Music as language study tool

It appears that there is a small but fairly significant group of Americans who enjoy French songs, without actually understanding a word of what it says. I now recall a similar phenomenon back when I was in Hong Kong. Only it's the Hong Kong people who are fond of British, Australian and American songs, without always fully understanding the lyrics. I was one of them until around age 14, when I started actually paying attention to the words.

When one doesn't understand the lyrics, the relationship formed with the song is very different, from that of a native speaker audience. Essentially, the unintelligible vocal sound is perceived as yet another instrument, with distinct tonal signature and feel, but no explicit set meanings. When one finally understands it, by way of interpretation, or learning the language, the imagery is altered. In most (but not all) cases, the enjoyment and connection are enhanced. The universalness of music communicates directly to the core of the soul, and transcends cultural and linguistic boundaries. It enables us to judge music on a purely subjective and emotional basis, independent of the tangible factors.

Having said that, I must point out that the curiosity and motivation are clearly present, to understand the lyrics in the foreign-language songs we have grown to love. As such, music presents itself as a great vehicle in which to learn the language. Another major advantage: the musical framework serves as a memory aid, for recalling proper pronunciations and grammatical details.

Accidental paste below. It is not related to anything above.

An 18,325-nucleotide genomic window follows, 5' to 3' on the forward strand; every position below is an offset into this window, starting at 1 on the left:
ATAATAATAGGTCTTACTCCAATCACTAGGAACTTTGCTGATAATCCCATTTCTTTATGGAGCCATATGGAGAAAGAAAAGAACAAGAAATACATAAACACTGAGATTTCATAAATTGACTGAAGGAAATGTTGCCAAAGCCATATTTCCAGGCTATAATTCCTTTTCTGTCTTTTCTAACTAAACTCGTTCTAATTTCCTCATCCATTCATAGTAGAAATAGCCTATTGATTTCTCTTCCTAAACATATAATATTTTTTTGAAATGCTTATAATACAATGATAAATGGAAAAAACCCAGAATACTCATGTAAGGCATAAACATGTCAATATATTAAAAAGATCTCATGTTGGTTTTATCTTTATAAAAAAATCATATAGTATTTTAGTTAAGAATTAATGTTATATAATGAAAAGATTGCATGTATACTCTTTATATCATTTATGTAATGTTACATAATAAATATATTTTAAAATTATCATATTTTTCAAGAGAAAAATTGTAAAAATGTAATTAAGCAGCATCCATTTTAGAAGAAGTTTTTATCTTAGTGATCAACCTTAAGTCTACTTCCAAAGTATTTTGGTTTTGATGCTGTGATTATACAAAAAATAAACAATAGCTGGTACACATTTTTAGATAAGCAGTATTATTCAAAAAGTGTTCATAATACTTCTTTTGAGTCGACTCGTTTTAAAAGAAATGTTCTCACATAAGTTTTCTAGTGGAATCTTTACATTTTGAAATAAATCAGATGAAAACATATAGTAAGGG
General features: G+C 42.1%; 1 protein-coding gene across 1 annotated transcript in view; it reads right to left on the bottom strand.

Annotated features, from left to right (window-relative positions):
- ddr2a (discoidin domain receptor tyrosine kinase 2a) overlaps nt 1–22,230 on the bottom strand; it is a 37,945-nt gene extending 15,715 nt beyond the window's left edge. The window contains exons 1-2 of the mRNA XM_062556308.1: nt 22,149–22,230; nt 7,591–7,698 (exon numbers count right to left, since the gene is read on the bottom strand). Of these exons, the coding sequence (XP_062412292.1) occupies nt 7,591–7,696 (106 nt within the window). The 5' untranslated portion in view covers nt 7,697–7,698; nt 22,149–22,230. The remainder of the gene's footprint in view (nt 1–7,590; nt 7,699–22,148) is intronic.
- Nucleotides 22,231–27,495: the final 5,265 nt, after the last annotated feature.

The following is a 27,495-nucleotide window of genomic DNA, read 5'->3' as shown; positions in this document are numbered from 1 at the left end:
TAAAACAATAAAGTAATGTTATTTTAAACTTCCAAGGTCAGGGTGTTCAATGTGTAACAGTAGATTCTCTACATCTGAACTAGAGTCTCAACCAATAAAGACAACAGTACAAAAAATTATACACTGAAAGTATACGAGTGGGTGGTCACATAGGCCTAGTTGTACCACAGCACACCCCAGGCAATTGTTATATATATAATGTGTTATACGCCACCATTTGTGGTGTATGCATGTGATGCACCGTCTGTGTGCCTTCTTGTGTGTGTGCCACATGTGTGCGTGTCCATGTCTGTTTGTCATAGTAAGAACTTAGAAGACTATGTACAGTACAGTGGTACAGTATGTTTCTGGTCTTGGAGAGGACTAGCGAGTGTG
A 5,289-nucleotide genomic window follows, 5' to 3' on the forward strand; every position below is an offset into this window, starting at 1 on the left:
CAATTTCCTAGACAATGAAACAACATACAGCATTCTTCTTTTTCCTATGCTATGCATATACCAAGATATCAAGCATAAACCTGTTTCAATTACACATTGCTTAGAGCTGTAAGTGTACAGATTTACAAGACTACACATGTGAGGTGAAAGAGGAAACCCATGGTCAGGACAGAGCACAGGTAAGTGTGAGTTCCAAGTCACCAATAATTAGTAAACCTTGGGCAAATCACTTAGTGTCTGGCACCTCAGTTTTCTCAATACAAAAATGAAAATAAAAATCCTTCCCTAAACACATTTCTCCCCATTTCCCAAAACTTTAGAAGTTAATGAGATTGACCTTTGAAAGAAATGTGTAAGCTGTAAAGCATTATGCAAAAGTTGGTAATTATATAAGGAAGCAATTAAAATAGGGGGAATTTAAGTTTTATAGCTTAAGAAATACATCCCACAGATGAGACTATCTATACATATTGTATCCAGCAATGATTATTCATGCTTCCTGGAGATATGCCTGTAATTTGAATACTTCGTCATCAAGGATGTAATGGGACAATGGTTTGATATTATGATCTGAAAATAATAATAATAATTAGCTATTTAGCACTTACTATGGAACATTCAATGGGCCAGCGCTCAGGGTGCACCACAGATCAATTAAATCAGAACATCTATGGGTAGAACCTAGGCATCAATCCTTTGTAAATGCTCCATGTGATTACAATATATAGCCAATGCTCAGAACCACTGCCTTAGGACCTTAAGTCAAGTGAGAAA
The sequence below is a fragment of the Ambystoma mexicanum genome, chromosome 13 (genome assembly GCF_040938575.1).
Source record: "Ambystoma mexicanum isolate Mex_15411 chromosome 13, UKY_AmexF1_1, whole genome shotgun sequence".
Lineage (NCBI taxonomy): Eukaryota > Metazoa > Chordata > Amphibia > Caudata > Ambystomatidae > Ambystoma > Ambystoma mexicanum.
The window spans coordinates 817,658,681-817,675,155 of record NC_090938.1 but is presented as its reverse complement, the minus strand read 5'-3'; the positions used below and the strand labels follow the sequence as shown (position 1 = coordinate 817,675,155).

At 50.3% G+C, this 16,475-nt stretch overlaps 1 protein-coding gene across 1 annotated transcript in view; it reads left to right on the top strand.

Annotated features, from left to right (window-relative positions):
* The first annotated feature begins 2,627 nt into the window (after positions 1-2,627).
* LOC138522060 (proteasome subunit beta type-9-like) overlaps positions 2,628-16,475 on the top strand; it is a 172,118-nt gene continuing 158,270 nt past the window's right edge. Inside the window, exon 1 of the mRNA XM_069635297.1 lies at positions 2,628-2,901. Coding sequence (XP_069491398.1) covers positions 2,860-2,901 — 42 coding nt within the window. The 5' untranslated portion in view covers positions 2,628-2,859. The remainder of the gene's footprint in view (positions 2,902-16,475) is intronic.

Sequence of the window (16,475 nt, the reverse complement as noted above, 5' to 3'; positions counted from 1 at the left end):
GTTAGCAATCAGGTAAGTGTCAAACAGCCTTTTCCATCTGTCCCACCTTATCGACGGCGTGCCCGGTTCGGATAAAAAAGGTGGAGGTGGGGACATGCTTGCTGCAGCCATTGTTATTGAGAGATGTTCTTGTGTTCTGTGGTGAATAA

Fact: Melodically rendered sentences get imprinted in the mind quicker and deeper.

And, that's a good thing for learning!

Lyrics Translation Exercise

My proficiency in French









See Chankardian Scale
of Composite Linguistic
Proficiency for details

My next "assignment" was to attempt a formal translation of the entire CD. That turns out to be quite a challenge, as one can imagine, especially for mea complete beginner in French. Naturally, I miss out on all the subtle things that I have yet to learn. I did find it relatively easy to look up words and translate phrases to get the rough general meanings. However, being bilingual (English & Chinese), I already fully realized and appreciated the fact that things simply don't translate, due to the lack of 1-to-1 mapping across languages and cultures.

There's also the constant dilemma of doing a literal translation, vs. an adapted version to better preserve/emulate the original style and feel, and account for the cultural and perspective differences. With poetic lyrics that are heavy in symbolism Lyrics Translation of: The Biography of Luka Philipsen - Keren annand aloof in nature, there's the added challenge of trying to guess the song writer's state-of-mind and allusion. Despite my painstaking efforts, some of her clever symmetry and elegance is lost because of the differences in idiosyncrasy between English and French. The same can also be said about the melodic character and prosody. So far, I have only completed 9 out of 13 songs.

Here is my lyrics translation of:
          The Biography of Luka Philipsen